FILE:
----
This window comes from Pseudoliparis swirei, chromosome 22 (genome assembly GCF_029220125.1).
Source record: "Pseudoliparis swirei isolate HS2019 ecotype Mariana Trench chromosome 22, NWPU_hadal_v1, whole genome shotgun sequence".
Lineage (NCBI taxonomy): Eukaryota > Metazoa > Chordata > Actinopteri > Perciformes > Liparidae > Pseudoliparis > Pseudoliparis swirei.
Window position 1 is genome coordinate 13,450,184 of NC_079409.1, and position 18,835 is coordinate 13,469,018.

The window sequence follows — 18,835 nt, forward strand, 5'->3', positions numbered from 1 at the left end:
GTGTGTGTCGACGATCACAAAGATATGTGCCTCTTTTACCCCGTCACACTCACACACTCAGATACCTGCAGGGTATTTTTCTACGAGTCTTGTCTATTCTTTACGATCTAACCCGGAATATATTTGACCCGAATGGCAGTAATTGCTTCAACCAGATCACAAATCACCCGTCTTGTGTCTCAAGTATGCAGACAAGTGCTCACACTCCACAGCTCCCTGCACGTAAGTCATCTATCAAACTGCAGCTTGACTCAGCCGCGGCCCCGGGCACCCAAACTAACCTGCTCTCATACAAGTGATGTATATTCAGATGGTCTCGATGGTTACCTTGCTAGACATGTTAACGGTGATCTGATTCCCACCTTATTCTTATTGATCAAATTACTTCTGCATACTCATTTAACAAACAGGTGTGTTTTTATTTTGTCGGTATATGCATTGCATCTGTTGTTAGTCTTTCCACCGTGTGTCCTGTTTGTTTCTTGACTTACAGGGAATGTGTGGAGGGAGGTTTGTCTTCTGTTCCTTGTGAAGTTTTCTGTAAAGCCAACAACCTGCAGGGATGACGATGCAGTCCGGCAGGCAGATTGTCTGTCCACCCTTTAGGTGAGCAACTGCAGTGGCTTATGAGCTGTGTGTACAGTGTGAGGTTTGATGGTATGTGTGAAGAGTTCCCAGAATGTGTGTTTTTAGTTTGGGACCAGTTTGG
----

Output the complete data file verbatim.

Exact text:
This window comes from Pseudoliparis swirei, chromosome 22 (genome assembly GCF_029220125.1).
Source record: "Pseudoliparis swirei isolate HS2019 ecotype Mariana Trench chromosome 22, NWPU_hadal_v1, whole genome shotgun sequence".
Lineage (NCBI taxonomy): Eukaryota > Metazoa > Chordata > Actinopteri > Perciformes > Liparidae > Pseudoliparis > Pseudoliparis swirei.
Window position 1 is genome coordinate 13,450,184 of NC_079409.1, and position 18,835 is coordinate 13,469,018.

The window sequence follows — 18,835 nt, forward strand, 5'->3', positions numbered from 1 at the left end:
GTGTGTGTCGACGATCACAAAGATATGTGCCTCTTTTACCCCGTCACACTCACACACTCAGATACCTGCAGGGTATTTTTCTACGAGTCTTGTCTATTCTTTACGATCTAACCCGGAATATATTTGACCCGAATGGCAGTAATTGCTTCAACCAGATCACAAATCACCCGTCTTGTGTCTCAAGTATGCAGACAAGTGCTCACACTCCACAGCTCCCTGCACGTAAGTCATCTATCAAACTGCAGCTTGACTCAGCCGCGGCCCCGGGCACCCAAACTAACCTGCTCTCATACAAGTGATGTATATTCAGATGGTCTCGATGGTTACCTTGCTAGACATGTTAACGGTGATCTGATTCCCACCTTATTCTTATTGATCAAATTACTTCTGCATACTCATTTAACAAACAGGTGTGTTTTTATTTTGTCGGTATATGCATTGCATCTGTTGTTAGTCTTTCCACCGTGTGTCCTGTTTGTTTCTTGACTTACAGGGAATGTGTGGAGGGAGGTTTGTCTTCTGTTCCTTGTGAAGTTTTCTGTAAAGCCAACAACCTGCAGGGATGACGATGCAGTCCGGCAGGCAGATTGTCTGTCCACCCTTTAGGTGAGCAACTGCAGTGGCTTATGAGCTGTGTGTACAGTGTGAGGTTTGATGGTATGTGTGAAGAGTTCCCAGAATGTGTGTTTTTAGTTTGGGACCAGTTTGG